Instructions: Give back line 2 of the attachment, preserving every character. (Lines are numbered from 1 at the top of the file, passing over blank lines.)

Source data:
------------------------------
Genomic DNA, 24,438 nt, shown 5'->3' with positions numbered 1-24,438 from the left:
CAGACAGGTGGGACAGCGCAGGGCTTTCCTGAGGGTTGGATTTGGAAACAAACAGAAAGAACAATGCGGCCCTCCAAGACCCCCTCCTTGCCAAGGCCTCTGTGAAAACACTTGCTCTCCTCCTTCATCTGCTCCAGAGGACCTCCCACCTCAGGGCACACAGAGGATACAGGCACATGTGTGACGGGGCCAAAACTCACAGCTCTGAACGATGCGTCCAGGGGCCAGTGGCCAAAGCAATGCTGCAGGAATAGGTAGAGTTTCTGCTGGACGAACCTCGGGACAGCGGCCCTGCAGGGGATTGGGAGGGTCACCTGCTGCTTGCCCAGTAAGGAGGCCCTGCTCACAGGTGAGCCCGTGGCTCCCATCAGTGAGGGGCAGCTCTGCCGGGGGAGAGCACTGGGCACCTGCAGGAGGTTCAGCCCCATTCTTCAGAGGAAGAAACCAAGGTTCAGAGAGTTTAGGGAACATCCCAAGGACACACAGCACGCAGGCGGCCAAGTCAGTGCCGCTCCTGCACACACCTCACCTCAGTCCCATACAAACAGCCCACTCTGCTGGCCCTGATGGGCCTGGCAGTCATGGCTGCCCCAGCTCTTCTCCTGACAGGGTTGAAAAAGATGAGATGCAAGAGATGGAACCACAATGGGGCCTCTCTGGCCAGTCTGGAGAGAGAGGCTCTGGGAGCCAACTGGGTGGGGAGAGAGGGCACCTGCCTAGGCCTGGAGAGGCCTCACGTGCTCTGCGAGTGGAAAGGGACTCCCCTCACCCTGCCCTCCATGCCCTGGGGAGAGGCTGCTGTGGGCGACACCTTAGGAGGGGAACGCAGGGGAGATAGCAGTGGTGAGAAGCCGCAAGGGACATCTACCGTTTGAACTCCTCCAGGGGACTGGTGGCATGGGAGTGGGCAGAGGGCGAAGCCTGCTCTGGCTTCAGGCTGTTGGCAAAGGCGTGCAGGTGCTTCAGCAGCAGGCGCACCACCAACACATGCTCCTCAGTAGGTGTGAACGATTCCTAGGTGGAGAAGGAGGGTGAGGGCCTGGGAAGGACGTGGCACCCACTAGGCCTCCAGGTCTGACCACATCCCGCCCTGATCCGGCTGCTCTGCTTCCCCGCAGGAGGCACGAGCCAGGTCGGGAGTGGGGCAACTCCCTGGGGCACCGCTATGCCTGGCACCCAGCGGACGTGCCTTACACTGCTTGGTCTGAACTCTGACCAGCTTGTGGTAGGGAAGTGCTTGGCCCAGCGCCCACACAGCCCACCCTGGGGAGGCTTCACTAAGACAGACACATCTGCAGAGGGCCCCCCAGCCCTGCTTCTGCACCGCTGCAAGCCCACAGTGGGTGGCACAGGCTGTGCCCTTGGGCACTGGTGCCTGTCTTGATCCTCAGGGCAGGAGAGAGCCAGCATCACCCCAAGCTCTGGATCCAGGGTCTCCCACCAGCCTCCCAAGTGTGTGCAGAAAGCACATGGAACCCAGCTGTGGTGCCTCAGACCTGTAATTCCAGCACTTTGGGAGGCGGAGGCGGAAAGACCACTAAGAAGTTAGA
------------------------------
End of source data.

CAGACAGGTGGGACAGCGCAGGGCTTTCCTGAGGGTTGGATTTGGAAACAAACAGAAAGAACAATGCGGCCCTCCAAGACCCCCTCCTTGCCAAGGCCTCTGTGAAAACACTTGCTCTCCTCCTTCATCTGCTCCAGAGGACCTCCCACCTCAGGGCACACAGAGGATACAGGCACATGTGTGACGGGGCCAAAACTCACAGCTCTGAACGATGCGTCCAGGGGCCAGTGGCCAAAGCAATGCTGCAGGAATAGGTAGAGTTTCTGCTGGACGAACCTCGGGACAGCGGCCCTGCAGGGGATTGGGAGGGTCACCTGCTGCTTGCCCAGTAAGGAGGCCCTGCTCACAGGTGAGCCCGTGGCTCCCATCAGTGAGGGGCAGCTCTGCCGGGGGAGAGCACTGGGCACCTGCAGGAGGTTCAGCCCCATTCTTCAGAGGAAGAAACCAAGGTTCAGAGAGTTTAGGGAACATCCCAAGGACACACAGCACGCAGGCGGCCAAGTCAGTGCCGCTCCTGCACACACCTCACCTCAGTCCCATACAAACAGCCCACTCTGCTGGCCCTGATGGGCCTGGCAGTCATGGCTGCCCCAGCTCTTCTCCTGACAGGGTTGAAAAAGATGAGATGCAAGAGATGGAACCACAATGGGGCCTCTCTGGCCAGTCTGGAGAGAGAGGCTCTGGGAGCCAACTGGGTGGGGAGAGAGGGCACCTGCCTAGGCCTGGAGAGGCCTCACGTGCTCTGCGAGTGGAAAGGGACTCCCCTCACCCTGCCCTCCATGCCCTGGGGAGAGGCTGCTGTGGGCGACACCTTAGGAGGGGAACGCAGGGGAGATAGCAGTGGTGAGAAGCCGCAAGGGACATCTACCGTTTGAACTCCTCCAGGGGACTGGTGGCATGGGAGTGGGCAGAGGGCGAAGCCTGCTCTGGCTTCAGGCTGTTGGCAAAGGCGTGCAGGTGCTTCAGCAGCAGGCGCACCACCAACACATGCTCCTCAGTAGGTGTGAACGATTCCTAGGTGGAGAAGGAGGGTGAGGGCCTGGGAAGGACGTGGCACCCACTAGGCCTCCAGGTCTGACCACATCCCGCCCTGATCCGGCTGCTCTGCTTCCCCGCAGGAGGCACGAGCCAGGTCGGGAGTGGGGCAACTCCCTGGGGCACCGCTATGCCTGGCACCCAGCGGACGTGCCTTACACTGCTTGGTCTGAACTCTGACCAGCTTGTGGTAGGGAAGTGCTTGGCCCAGCGCCCACACAGCCCACCCTGGGGAGGCTTCACTAAGACAGACACATCTGCAGAGGGCCCCCCAGCCCTGCTTCTGCACCGCTGCAAGCCCACAGTGGGTGGCACAGGCTGTGCCCTTGGGCACTGGTGCCTGTCTTGATCCTCAGGGCAGGAGAGAGCCAGCATCACCCCAAGCTCTGGATCCAGGGTCTCCCACCAGCCTCCCAAGTGTGTGCAGAAAGCACATGGAACCCAGCTGTGGTGCCTCAGACCTGTAATTCCAGCACTTTGGGAGGCGGAGGCGGAAAGACCACTAAGAAGTTAGA